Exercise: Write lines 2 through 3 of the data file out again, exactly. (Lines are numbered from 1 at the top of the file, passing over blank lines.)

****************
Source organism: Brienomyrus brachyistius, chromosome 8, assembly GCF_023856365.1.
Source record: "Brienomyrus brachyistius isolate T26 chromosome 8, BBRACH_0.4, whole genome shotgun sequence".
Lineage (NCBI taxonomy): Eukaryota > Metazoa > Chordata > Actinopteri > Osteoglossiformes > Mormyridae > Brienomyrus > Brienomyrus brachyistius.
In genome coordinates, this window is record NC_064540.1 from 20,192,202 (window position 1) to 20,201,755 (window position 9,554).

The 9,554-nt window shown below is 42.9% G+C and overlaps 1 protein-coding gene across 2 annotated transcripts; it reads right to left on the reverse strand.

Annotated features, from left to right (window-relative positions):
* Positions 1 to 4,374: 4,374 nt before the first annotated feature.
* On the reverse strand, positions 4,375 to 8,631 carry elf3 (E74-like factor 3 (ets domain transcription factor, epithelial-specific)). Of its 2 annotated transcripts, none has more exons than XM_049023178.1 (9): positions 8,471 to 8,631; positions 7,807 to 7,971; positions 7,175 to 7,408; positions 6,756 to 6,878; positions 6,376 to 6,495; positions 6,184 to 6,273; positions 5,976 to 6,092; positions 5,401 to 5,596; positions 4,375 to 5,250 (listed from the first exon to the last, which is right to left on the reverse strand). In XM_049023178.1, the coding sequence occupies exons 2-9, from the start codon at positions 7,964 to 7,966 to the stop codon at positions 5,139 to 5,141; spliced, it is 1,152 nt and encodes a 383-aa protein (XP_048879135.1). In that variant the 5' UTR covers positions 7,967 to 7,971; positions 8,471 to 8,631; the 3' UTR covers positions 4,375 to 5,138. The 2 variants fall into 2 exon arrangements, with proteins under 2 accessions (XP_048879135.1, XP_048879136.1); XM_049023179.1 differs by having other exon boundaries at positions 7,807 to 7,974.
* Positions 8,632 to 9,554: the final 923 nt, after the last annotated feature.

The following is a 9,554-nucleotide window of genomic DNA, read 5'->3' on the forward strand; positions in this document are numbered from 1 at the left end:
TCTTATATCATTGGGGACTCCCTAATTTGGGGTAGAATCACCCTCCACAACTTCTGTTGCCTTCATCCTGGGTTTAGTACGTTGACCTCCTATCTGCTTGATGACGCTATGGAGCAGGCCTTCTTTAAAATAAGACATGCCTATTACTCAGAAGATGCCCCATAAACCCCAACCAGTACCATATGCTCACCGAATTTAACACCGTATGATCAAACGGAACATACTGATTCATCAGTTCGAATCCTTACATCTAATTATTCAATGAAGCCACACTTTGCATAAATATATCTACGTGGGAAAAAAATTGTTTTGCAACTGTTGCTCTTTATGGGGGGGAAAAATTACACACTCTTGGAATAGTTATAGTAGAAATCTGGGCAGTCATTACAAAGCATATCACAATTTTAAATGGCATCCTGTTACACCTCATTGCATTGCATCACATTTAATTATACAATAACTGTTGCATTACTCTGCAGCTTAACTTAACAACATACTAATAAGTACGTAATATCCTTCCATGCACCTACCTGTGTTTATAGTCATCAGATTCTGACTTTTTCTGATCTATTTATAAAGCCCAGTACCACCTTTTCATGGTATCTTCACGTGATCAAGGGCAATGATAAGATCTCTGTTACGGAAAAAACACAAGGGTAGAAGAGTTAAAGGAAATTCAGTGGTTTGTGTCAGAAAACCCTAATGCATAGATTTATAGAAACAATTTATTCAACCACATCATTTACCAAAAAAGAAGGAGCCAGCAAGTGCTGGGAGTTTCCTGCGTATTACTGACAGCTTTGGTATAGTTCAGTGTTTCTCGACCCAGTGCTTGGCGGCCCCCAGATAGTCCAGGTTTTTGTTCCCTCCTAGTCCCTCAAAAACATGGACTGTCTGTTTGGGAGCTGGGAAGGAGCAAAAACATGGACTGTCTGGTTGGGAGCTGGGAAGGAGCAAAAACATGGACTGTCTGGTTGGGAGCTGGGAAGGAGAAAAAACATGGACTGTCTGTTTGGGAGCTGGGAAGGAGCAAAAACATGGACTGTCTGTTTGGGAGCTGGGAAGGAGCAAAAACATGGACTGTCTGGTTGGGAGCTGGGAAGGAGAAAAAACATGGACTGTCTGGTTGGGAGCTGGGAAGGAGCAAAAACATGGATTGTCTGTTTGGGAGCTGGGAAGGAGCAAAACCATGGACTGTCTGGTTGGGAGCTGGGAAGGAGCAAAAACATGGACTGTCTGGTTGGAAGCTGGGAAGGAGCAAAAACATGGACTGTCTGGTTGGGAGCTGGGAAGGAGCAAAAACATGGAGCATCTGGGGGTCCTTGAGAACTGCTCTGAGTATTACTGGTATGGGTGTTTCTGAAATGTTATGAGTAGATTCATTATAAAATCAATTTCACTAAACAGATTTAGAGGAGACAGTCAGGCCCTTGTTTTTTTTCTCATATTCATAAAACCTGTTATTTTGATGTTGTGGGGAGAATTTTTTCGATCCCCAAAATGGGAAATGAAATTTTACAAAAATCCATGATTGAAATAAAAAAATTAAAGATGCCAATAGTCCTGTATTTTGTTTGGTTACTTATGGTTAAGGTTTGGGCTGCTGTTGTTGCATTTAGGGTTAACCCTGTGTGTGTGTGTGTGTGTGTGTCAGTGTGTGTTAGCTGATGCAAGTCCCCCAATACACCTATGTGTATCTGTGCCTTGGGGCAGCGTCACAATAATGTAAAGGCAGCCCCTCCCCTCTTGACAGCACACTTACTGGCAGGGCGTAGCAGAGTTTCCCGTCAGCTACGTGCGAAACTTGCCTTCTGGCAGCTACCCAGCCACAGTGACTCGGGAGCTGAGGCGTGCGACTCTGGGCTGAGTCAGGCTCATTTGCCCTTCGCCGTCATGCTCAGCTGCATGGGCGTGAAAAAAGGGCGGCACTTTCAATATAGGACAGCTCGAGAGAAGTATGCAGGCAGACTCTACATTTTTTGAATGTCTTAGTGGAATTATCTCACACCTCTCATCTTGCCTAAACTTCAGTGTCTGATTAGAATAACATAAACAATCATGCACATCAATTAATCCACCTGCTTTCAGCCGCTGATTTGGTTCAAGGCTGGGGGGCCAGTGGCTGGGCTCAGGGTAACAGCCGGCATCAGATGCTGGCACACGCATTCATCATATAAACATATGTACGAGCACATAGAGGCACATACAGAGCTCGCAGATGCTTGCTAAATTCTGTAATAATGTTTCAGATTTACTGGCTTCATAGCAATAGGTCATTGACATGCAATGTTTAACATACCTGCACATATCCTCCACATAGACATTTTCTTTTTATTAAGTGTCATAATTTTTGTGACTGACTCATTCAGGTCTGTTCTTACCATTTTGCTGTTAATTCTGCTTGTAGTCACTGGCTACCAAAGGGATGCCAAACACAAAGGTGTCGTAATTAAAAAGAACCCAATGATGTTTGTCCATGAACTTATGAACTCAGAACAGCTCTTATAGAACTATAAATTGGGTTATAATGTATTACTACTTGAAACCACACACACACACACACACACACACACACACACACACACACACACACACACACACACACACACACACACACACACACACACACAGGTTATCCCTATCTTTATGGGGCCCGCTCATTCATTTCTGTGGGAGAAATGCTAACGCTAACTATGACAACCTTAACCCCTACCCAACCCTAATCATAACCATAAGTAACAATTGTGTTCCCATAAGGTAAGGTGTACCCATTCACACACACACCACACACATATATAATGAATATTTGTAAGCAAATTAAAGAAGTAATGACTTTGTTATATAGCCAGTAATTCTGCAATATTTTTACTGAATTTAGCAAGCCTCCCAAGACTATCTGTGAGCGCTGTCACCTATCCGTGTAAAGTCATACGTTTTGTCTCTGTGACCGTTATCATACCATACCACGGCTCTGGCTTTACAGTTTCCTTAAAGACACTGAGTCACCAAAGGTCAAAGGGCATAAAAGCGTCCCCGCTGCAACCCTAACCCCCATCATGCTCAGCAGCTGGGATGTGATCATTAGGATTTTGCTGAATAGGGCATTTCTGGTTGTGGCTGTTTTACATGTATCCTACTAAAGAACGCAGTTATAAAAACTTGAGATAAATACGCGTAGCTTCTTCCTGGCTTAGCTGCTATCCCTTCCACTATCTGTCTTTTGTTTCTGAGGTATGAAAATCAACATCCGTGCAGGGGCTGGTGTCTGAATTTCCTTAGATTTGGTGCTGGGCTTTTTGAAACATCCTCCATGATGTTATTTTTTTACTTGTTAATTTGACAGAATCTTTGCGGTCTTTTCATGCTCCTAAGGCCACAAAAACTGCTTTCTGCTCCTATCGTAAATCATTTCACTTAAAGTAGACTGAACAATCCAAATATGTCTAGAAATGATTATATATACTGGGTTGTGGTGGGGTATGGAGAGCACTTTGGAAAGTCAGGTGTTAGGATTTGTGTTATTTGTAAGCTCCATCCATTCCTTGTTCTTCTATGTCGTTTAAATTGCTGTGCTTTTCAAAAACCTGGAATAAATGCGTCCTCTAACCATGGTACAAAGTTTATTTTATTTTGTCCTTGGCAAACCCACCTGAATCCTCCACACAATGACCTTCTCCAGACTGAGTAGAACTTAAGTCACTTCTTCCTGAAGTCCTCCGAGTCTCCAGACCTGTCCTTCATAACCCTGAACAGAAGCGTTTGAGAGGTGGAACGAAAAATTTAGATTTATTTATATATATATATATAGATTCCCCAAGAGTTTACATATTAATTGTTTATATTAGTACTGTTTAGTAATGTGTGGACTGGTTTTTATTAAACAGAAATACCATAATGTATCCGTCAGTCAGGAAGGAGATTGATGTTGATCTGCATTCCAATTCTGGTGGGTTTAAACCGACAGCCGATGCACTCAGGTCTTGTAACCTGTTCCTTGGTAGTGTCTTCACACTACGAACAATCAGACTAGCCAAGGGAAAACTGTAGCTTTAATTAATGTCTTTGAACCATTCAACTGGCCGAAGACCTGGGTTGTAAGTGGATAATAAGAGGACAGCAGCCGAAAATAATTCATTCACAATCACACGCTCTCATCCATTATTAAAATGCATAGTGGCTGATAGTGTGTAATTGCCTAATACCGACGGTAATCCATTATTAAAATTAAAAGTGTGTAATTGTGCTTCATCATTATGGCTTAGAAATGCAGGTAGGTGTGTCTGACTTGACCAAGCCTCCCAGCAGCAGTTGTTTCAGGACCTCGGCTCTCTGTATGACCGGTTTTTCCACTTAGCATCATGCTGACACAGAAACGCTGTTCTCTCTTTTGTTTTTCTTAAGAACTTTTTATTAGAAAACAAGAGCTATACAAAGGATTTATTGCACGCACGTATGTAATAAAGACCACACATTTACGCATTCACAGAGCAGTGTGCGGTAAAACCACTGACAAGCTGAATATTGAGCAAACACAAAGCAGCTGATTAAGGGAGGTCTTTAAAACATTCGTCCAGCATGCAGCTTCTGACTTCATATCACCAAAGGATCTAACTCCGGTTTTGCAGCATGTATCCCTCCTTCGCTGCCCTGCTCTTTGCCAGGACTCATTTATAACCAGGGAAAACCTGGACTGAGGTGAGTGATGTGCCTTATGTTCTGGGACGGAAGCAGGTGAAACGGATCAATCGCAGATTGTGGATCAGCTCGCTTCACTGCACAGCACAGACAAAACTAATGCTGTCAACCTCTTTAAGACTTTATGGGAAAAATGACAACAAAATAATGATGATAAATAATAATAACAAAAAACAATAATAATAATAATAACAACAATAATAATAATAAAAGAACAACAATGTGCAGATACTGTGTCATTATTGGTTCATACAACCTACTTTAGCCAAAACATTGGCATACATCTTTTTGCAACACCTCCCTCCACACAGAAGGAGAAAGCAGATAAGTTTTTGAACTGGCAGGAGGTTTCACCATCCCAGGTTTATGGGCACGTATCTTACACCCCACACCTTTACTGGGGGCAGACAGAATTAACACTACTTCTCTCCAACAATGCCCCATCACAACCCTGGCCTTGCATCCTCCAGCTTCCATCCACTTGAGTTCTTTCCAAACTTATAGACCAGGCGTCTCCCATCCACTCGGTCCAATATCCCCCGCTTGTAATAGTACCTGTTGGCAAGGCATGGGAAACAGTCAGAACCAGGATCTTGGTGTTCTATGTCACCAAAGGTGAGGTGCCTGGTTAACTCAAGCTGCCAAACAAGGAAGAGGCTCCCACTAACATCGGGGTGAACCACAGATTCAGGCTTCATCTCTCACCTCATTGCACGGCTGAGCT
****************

Source record: "Brienomyrus brachyistius isolate T26 chromosome 8, BBRACH_0.4, whole genome shotgun sequence".
Lineage (NCBI taxonomy): Eukaryota > Metazoa > Chordata > Actinopteri > Osteoglossiformes > Mormyridae > Brienomyrus > Brienomyrus brachyistius.